AbstractSARS-CoV-2 has infected over one hundred million people worldwide and has affected Latin America particularly severely in terms of both cases and deaths. This study aims to determine the association between SARS-CoV-2 testing and COVID-19 fatality rate worldwide over 8 months and to examine how this relationship differs between Latin America and all other countries. This cross-sectional study used March 2021 data from 169 countries. Multivariate regressions predicted COVID-19 fatality (outcome) from the number of SARS-CoV-2 tests (exposure), while controlling for other predictors. Results for March 2021 were compared to results from June 2020. Additionally, results for Latin America were also compared to all other countries except Latin American for March 2021. SARS-CoV-2 testing was associated with a significant decrease in COVID-19 fatality rate in both June 2020 and March 2021 (RR = 0.92; 95% CI 0.87–0.96 and RR = 0.86; 95% CI 0.74–1.00, respectively). SARS-CoV-2 testing was associated with a significant decrease in COVID-19 fatality rate in Latin American countries but not in all other countries (RR = 0.45; 95% CI 0.23–0.89 and RR = 0.95; 95% CI 0.82–1.11, respectively). However, the difference between the risk ratios for June 2020 and March 2021 and between the risk ratios for Latin America and all other countries were not statistically significant. Increased SARS-CoV-2 testing may be a significant predictor of lower COVID-19 case fatality rate, specifically in Latin American countries, due to the existence of a strong association, which may have driven the worldwide results.


Author(s):  
Hiroyuki Noda

Aiming to identify the potentially reduced malaria cases by stagnation of international traffic after the COVID-19 pandemic, a longitudinal analysis of malaria cases as well as entries of Japanese and foreigners was conducted using data from 5 April 1999 to 30 September 2021 in Japan. Multivariable risk ratios were calculated with the Poison regression model as a predictive model of malaria cases by the number of entries for Japanese and foreigners. A generalized regression model was used to examine an association of time trend with entries for Japanese and foreigners using data before 2019, to estimate the potentially reduced number of entries after 2020. The potentially reduced number of malaria cases was estimated by the potentially reduced number of entries for Japanese and foreigners after 2020 using a multivariable Poison regression model. The multivariable risk ratio (95% confidence intervals) of malaria case numbers per 100,000 persons increment of entries per day was 3.41 (1.50–7.77) for Japanese and 1.47 (0.92–2.35) for foreigners. During 2020, a potential reduction of 28 (95% confidence limit: 22–34) malaria cases was estimated, which accounted for 58% (52–63%) of malaria cases in Japan. These finding suggest that the stagnation of international traffic during the COVID-19 pandemic reduced the number of malaria cases in Japan. This model may be helpful for countries without indigenous malaria to predict future trends of imported malaria cases.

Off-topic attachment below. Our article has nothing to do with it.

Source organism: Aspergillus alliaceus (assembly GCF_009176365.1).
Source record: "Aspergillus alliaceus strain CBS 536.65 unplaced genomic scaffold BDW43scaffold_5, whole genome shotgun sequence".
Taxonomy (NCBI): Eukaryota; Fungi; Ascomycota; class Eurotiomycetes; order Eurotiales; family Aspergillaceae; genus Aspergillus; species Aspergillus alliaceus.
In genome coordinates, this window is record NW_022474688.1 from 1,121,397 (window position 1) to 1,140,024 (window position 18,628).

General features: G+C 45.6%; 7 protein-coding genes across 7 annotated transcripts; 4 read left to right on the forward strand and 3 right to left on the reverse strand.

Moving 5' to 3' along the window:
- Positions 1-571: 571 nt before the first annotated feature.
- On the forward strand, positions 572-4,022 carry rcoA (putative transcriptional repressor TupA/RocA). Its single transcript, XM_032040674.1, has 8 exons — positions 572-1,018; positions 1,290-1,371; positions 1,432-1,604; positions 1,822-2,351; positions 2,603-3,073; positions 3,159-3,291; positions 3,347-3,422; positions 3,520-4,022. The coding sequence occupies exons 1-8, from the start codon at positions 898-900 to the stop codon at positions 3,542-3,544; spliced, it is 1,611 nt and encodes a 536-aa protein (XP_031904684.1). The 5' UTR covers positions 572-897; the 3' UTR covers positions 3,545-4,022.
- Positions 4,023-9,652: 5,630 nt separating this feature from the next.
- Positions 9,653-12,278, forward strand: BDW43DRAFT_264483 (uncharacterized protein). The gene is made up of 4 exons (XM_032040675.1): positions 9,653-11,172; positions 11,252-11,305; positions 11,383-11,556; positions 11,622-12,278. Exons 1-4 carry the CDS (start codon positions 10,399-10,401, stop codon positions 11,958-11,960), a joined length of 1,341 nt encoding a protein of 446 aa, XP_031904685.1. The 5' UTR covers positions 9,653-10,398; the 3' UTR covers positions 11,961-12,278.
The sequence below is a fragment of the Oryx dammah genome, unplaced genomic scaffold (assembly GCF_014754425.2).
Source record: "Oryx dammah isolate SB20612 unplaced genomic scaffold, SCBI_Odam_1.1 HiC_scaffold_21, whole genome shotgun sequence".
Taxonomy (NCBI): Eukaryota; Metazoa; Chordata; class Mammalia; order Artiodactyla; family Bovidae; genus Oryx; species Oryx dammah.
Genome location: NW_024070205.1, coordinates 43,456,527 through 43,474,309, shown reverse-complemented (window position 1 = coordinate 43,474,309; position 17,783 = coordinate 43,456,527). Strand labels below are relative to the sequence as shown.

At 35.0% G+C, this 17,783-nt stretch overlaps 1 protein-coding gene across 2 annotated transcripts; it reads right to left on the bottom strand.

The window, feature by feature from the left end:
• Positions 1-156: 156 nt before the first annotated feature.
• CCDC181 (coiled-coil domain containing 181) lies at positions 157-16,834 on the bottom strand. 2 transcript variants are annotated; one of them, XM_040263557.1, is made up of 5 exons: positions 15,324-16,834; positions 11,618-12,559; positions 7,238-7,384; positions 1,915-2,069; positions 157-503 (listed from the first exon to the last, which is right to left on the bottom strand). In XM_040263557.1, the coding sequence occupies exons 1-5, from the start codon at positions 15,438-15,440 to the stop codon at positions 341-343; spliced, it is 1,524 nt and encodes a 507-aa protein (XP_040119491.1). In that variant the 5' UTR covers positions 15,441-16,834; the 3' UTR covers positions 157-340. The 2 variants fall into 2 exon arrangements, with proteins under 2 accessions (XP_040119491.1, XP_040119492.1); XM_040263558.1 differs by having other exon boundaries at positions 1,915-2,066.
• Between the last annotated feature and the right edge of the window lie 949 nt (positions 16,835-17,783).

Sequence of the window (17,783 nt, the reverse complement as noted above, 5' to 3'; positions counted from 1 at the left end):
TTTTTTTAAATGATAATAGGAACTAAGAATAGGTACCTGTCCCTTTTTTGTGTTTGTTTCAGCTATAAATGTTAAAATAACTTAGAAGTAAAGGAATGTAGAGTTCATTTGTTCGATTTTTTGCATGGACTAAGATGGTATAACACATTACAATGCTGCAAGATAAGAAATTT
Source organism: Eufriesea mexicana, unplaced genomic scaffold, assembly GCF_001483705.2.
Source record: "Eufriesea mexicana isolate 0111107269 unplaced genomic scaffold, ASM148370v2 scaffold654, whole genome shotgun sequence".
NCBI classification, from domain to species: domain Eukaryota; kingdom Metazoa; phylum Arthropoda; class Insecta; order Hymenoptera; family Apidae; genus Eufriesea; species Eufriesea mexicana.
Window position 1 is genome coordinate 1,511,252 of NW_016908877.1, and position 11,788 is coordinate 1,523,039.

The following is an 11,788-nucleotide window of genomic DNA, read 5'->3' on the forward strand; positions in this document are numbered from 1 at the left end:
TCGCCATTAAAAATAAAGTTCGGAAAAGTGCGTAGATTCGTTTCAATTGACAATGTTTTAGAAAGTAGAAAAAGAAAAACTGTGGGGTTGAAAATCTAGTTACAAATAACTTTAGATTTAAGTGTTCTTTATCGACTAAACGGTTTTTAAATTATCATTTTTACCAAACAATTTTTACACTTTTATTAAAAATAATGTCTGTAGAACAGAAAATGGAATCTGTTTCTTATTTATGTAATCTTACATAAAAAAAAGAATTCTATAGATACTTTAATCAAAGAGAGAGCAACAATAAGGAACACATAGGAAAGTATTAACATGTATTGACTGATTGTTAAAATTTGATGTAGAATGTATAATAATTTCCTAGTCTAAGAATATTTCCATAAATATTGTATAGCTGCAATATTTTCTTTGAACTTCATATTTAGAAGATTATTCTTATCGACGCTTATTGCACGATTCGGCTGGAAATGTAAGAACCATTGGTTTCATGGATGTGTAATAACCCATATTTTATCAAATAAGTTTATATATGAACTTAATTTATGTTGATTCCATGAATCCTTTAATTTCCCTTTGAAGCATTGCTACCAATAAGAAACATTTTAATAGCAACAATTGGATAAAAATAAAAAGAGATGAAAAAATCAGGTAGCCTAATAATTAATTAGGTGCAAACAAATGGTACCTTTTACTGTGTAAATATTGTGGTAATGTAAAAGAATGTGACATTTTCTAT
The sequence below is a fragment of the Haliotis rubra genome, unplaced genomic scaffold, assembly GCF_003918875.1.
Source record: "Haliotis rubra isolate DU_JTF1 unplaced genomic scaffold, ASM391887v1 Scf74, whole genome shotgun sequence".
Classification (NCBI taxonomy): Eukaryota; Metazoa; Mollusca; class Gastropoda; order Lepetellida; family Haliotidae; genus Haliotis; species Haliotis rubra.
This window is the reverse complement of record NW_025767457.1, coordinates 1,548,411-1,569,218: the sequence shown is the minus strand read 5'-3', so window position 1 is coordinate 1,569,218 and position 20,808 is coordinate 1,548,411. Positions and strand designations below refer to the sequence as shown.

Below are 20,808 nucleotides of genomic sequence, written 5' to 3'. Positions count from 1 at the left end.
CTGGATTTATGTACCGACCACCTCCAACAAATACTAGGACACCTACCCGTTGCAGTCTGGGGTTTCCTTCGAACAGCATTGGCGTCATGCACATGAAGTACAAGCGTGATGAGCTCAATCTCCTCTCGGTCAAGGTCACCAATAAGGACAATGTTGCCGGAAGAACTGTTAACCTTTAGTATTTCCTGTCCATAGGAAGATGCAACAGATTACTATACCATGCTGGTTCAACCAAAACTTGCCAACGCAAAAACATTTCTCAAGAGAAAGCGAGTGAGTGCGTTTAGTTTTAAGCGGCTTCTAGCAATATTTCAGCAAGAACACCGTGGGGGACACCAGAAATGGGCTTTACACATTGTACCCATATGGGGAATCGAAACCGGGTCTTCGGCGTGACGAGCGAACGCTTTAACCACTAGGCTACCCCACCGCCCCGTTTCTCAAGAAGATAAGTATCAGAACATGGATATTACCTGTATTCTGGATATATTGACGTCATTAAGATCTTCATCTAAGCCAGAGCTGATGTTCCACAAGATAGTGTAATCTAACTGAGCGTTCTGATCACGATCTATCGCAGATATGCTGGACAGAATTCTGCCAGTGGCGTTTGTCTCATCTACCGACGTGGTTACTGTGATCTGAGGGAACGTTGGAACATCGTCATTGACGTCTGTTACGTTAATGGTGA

2022 ◽  
Vol 8 ◽  
Author(s):  
Xi Chen ◽  
Min Li ◽  
Ran You ◽  
Wei Wang ◽  
Yanling Wang

Symptomatic vitreomacular adhesion (sVMA) impedes visual acuity and quality. Ocriplasmin is a recombinant protease, which may be injected into the vitreous cavity to treat this condition, yet controversy remains with respect to its effectiveness and safety, particularly its patient selection standard. In this systematic review, the PubMed, Embase, and the Cochrane Library were searched to identify studies published prior to August 2020 on the impact of ocriplasmin treatment on VMA release, macular hole (MH) closure, and/or related adverse events (AEs). Data were pooled using a random-effects model. Risk ratios (RRs) with 95% CIs were calculated. Of 1,186 articles reviewed, 5 randomized controlled trials and 50 cohort studies were ultimately included, representing 4,159 patients. Ocriplasmin significantly increased the rate of VMA release (RR, 3.61; 95% CI, 1.99–6.53; 28 days after treatment) and MH closure (RR, 3.84; 95% CI, 1.62–9.08; 28 days after treatment) and was associated with visual function improvement. No increased risk for overall AEs was seen in ocriplasmin treatment. The proportion of VMA release and MH closure in patients was 0.50 and 0.36, respectively. VMA release was more likely in patients with absence of epiretinal membrane (ERM). Patients with smaller MH diameter were more likely to achieve MH closure. Evidence from included studies suggests that ocriplasmin is a suitable and safe approach for treating sVMA. ERM and MH status are important factors when considering ocriplasmin treatment.